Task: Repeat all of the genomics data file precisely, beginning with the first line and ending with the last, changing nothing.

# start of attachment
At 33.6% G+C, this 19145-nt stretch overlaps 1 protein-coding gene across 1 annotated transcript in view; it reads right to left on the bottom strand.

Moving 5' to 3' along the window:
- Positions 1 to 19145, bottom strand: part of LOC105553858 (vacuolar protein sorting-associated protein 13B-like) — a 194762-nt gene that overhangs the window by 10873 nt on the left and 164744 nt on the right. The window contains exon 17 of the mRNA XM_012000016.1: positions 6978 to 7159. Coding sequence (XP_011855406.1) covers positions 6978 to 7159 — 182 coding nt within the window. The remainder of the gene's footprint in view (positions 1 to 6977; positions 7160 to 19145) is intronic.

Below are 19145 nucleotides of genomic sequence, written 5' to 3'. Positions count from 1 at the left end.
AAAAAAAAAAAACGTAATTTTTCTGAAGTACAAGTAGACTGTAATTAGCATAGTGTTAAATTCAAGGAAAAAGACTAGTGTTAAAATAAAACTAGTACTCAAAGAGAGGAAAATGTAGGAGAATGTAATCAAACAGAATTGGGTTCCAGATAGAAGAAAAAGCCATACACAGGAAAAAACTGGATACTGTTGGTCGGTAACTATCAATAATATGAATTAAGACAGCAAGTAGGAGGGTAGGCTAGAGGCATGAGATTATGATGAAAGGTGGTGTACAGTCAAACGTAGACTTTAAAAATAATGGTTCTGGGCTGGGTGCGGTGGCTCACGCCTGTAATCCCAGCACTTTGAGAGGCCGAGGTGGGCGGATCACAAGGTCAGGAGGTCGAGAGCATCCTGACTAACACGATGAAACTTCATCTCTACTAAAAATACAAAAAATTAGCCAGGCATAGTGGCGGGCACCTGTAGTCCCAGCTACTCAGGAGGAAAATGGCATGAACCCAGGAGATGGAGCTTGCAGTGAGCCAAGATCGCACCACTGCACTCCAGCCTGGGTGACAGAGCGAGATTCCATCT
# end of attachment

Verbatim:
At 33.6% G+C, this 19145-nt stretch overlaps 1 protein-coding gene across 1 annotated transcript in view; it reads right to left on the bottom strand.

Moving 5' to 3' along the window:
- Positions 1 to 19145, bottom strand: part of LOC105553858 (vacuolar protein sorting-associated protein 13B-like) — a 194762-nt gene that overhangs the window by 10873 nt on the left and 164744 nt on the right. The window contains exon 17 of the mRNA XM_012000016.1: positions 6978 to 7159. Coding sequence (XP_011855406.1) covers positions 6978 to 7159 — 182 coding nt within the window. The remainder of the gene's footprint in view (positions 1 to 6977; positions 7160 to 19145) is intronic.

Below are 19145 nucleotides of genomic sequence, written 5' to 3'. Positions count from 1 at the left end.
AAAAAAAAAAAACGTAATTTTTCTGAAGTACAAGTAGACTGTAATTAGCATAGTGTTAAATTCAAGGAAAAAGACTAGTGTTAAAATAAAACTAGTACTCAAAGAGAGGAAAATGTAGGAGAATGTAATCAAACAGAATTGGGTTCCAGATAGAAGAAAAAGCCATACACAGGAAAAAACTGGATACTGTTGGTCGGTAACTATCAATAATATGAATTAAGACAGCAAGTAGGAGGGTAGGCTAGAGGCATGAGATTATGATGAAAGGTGGTGTACAGTCAAACGTAGACTTTAAAAATAATGGTTCTGGGCTGGGTGCGGTGGCTCACGCCTGTAATCCCAGCACTTTGAGAGGCCGAGGTGGGCGGATCACAAGGTCAGGAGGTCGAGAGCATCCTGACTAACACGATGAAACTTCATCTCTACTAAAAATACAAAAAATTAGCCAGGCATAGTGGCGGGCACCTGTAGTCCCAGCTACTCAGGAGGAAAATGGCATGAACCCAGGAGATGGAGCTTGCAGTGAGCCAAGATCGCACCACTGCACTCCAGCCTGGGTGACAGAGCGAGATTCCATCT